Hueso translates to “bone,” and 10,000 of them line the walls of this stunning, monochrome restaurant, like a large-scale Louise Nevelson installation recast in white. It’s a metaphor for Chef and Co-Owner Alfonso Cadena’s food, which creates art from the most elemental of ingredients. Co-Owner and Wine Director Juan Monteón maintains a large cellar, but keeps the dynamic list at less than 50 bottles. It changes up to four times a week, however, to introduce discoveries and harmonize with Cadena’s ever-changing menus.
Visitors to Mérida, the sleepy, steamy capital of the Yucatán state, might not expect to stumble across a 1999 Vega Sicilia Único or 2001 Château Lafite Rothschild. In fact, K’u’uk (“sprout” in Mayan) has one of the country’s most serious wine programs. Of the more than 500 labels, about 300 are from Mexico and include hard-to-find back vintages as well as extensive South American and Spanish selections. There’s plenty to pair with the restaurant’s elegant food that riffs on traditional Yucatecan dishes and ingredients like sea snails with preserved lime, mango, aloe and red seaweed, or rabbit in a plum pipián sauce with lima bean, radish and candied ciricote fruit.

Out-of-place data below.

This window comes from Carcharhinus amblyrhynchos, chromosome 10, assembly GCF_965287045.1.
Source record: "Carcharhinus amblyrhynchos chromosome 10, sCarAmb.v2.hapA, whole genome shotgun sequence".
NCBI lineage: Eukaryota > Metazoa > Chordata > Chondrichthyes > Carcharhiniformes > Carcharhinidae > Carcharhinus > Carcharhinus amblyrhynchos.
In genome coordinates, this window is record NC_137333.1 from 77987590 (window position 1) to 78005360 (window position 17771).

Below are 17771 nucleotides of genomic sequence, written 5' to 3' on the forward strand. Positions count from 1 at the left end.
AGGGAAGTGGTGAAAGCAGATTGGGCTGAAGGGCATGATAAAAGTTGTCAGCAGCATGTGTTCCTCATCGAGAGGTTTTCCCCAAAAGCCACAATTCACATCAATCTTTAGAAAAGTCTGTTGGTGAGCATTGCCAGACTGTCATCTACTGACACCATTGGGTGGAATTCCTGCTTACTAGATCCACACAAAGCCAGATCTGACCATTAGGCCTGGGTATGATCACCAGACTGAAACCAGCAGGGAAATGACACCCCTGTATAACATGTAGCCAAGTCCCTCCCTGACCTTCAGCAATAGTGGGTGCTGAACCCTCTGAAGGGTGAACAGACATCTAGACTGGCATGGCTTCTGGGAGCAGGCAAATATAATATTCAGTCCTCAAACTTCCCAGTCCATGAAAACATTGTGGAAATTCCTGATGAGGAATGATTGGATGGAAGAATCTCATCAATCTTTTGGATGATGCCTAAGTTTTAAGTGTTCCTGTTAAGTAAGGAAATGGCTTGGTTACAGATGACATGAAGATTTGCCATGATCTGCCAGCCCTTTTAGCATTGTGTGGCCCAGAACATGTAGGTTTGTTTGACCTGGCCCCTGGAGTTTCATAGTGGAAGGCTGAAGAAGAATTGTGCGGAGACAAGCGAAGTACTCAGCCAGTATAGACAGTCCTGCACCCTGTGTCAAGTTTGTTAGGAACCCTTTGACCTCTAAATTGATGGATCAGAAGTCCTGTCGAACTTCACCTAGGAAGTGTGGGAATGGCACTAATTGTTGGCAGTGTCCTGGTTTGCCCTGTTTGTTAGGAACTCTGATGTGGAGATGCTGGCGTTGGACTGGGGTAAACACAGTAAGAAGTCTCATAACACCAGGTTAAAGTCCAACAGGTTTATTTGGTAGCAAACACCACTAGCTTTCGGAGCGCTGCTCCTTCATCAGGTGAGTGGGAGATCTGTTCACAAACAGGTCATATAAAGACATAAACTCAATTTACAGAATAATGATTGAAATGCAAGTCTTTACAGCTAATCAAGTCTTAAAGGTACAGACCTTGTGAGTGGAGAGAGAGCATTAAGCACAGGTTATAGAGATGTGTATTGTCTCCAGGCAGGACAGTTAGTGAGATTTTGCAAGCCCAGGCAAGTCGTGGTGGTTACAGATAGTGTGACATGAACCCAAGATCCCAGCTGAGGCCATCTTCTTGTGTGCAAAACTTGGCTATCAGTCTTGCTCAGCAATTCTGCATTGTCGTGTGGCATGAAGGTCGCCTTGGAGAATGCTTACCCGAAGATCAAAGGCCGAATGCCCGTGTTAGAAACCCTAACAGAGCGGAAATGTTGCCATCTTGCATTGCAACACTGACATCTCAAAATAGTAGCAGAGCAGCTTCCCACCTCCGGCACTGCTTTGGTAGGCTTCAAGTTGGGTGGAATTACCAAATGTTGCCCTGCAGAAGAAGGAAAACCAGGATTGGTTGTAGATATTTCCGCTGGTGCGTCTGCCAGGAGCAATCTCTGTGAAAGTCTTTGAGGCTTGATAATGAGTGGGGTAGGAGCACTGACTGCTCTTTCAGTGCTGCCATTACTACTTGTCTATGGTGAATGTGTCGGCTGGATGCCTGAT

Though located in the gorgeous oceanfront Azul Beach Resort Riviera Cancun resort south of Cancun, Le Chique is about as far from a “resort restaurant” as possible. For the 20-plus-course tasting menu—one of Mexico’s most transportive meals—Chef Jonatán Gómez Luna and Head Chef Alejandro Villagrana Pérez employ modernist techniques to deconstruct traditional dishes. Rather than fussy or precious, however, they distill each dish to its flavorful essence. Coursed pairings are available at different price levels, with an extensive bottle list as well.